Save the crocodile tears/fake outrage. We both know that if McCain had won the election and gotten him, it would be “Mission Accomplished!”

            >This is the difference between those who love freedom and those who just love the idea of it. Those who love freedom defend the rights of all people. Those who love the idea of freedom only defend the rights of those who agree with them.

            As if I don’t.

            (KJV) Revelation 21:8 But the fearful, and unbelieving, and the abominable, and murderers, and whoremongers, and sorcerers, and idolaters, and all liars, shall have their part in the lake which burneth with fire and brimstone: which is the second death.

            Revelation 21:27 And there shall in no wise enter into it any thing that defileth, neither whatsoever worketh abomination, or maketh a lie: but they which are written in the Lamb’s book of life.

            Revelation 22:15 For without are dogs, and sorcerers, and whoremongers, and murderers, and idolaters, and whosoever loveth and maketh a lie.

          • >By denying him these rights for no reason other than “he’s a bad guy and we’re too lazy to go after him” is barbaric.

            Who said anything about being lazy? Do you have any idea of how difficult it would have been to aprehend him? What would have been really barbaric would be to knowingly sacrifice the lives of who knows how many brave young men just to satisfy somone’s fake moral outrage.

          • When no crime took place.

            At least he got his day in court. Did the system fail? Yes, but at least it was given a chance. That is far more than what can be said about Al-Awlaki.

            Save the crocodile tears/fake outrage. We both know that if McCain had won the election and gotten him, it would be “Mission Accomplished!”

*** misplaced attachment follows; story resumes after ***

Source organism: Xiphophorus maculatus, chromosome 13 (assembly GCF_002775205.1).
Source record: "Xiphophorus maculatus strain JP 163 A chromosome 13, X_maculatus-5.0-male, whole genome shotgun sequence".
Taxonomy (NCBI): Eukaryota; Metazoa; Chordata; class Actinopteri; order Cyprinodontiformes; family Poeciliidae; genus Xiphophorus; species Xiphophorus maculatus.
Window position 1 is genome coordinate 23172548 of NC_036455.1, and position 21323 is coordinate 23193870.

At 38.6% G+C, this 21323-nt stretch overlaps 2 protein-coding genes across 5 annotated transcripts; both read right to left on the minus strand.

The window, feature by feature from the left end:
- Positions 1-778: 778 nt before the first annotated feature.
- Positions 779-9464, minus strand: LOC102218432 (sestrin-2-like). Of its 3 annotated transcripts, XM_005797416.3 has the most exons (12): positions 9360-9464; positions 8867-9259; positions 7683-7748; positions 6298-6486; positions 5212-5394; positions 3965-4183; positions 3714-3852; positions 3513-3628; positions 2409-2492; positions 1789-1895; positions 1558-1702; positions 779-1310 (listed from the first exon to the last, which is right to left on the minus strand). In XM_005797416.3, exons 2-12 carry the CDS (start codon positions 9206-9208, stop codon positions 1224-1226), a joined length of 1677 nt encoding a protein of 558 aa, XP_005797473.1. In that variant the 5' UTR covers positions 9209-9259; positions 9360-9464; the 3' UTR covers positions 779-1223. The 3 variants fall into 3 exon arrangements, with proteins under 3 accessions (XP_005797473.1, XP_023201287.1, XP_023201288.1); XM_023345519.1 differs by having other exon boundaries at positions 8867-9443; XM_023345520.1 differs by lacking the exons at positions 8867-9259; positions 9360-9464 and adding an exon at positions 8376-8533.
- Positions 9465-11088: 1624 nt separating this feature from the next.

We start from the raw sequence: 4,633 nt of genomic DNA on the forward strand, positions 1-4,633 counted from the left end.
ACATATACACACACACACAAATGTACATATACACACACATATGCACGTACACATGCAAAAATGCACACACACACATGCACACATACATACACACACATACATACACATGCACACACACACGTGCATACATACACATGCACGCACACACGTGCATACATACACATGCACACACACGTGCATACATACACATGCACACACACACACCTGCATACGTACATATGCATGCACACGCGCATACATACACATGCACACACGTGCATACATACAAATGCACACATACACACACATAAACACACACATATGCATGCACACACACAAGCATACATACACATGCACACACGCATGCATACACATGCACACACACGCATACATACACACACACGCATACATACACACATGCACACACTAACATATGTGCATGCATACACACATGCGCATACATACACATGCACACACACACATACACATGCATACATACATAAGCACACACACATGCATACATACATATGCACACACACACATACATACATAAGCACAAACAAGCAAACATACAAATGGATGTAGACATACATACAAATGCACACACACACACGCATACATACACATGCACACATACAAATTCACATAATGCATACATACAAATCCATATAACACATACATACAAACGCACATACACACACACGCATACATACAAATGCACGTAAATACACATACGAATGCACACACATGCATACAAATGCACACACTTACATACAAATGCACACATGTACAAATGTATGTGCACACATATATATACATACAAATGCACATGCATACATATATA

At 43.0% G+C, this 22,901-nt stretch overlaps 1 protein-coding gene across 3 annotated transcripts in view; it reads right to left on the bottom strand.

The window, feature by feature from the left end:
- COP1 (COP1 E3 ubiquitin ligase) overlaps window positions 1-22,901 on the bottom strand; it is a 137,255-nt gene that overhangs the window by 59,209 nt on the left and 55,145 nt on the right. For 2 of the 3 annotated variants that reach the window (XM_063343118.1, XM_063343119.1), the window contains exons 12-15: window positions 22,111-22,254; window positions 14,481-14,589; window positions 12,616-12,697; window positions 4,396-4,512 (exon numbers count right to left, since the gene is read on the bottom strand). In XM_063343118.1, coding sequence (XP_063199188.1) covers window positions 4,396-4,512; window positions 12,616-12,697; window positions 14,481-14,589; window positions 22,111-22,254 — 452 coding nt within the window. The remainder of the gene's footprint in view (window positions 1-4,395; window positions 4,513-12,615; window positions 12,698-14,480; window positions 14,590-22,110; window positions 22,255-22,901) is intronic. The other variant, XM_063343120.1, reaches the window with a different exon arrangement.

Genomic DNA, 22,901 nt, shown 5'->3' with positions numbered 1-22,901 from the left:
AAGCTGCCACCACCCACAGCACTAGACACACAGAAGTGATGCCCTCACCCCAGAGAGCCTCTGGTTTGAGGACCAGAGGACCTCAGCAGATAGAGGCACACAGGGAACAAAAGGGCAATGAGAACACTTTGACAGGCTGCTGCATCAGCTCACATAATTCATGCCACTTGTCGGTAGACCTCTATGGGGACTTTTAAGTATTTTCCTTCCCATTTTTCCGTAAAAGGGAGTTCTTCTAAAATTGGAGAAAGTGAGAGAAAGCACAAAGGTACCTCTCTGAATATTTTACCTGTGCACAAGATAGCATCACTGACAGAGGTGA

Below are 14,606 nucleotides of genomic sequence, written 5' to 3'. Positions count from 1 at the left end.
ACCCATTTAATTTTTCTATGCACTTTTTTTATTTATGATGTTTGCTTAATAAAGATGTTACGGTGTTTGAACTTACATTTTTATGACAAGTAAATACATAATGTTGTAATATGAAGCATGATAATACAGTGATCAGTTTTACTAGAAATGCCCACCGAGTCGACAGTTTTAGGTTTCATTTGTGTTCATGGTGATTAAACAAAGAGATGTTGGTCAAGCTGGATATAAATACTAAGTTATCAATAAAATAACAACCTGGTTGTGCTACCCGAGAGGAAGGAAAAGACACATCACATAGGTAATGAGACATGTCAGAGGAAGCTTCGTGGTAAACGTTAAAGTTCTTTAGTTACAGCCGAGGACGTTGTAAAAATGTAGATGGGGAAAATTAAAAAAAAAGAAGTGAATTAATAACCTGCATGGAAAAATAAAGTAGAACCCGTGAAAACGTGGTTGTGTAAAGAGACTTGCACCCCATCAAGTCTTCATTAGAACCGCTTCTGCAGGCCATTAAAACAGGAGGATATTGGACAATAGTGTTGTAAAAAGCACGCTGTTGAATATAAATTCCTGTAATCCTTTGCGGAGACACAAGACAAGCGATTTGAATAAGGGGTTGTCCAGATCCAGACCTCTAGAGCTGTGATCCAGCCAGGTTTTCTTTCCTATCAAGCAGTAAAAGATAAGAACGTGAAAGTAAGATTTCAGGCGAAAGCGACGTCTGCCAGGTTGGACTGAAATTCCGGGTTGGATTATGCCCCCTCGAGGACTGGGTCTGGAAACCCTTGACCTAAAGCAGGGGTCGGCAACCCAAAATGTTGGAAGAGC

Read what I said earlier: No government ever has the right to execute or imprison its citizens without due process.

            As if I don’t.

            Your actions here clearly show you do not. You refuse to support Mr. Al-Awlaki’s right to trial. Supporting freedom means supporting it forever and always, not just when it is easy.

            Who said anything about being lazy?

            You did. You said we knew precisely where he was (which is true). But you said it is better to use drone strikes than to try to apprehend criminals. This is not equilivent to using drones on a battlefield. This is equilivent, however, to using a missile to kill and American citizen who, in the eyes of the law, had done thing wrong (as he was not convicted). If there is evidence out there to suggest otherwise, why hide it?

            Every US citizen has the right to due process and a trial by jury. Period, end of story.

          • > You refuse to support Mr. Al-Awlaki’s right to trial.

            Hmmm, failed Reading 101, did we? What part of this exchange did you conveniently forget:

            YOU: The charges against him must be proven in open court, and if he cannot be found then you try him in absentia.

            ME: Granted and they knew exactly where he was.

            > But you said it is better to use drone strikes than to try to apprehend criminals.

            I never said anything of the sort. Why lie?

          • Hmmm, failed Reading 101, did we? What part of this exchange did you conveniently forget…

            None of it. Just the fact that you are oddly insistent that the president did the right thing.

            I never said [drone strikes are better]

            In your comment on Jan 4, 9:47 AM, you said that it would be safer to use a drone strike to kill McVeigh than send cops to arrest him.

            You then go on to say how difficult it would be to send someone to go capture Al-Awlaki, and that it would be barbaric to do so (your comment on Jan 4, 1:44 PM).

            Those two comments taken together says to me that you prefer drone strikes to arrest. If I have misunderstood you, then I apologize.

  3. David, I think that the problem is that when we look at someone like Anwar al-Awlaki, people can easily say, yeah, dirty rotten traitor, he had it coming, but lawyers being lawyers, invariably it’s not the thing itself but the precedent that’s set that is problematic. What will be the next expansion of presidential power this will be used to justify?

    You speak of the difficulties associated with pursuing al-Awlaki in Yemen, and yes, there are substantial. However, we generally have the cooperation of the Yemeni government in these matters; in Pakistan, we did not, at least not consistently and entirely, but we still took the risk necessary to go after Bin Laden. We (NATO) enabled the capture of Gaddafi by dropping Hellfire missiles and 500 pound JDAMs onto his convoy, followed up by ground pursuit. Could we not have pursued a similar approach with al-Awlaki?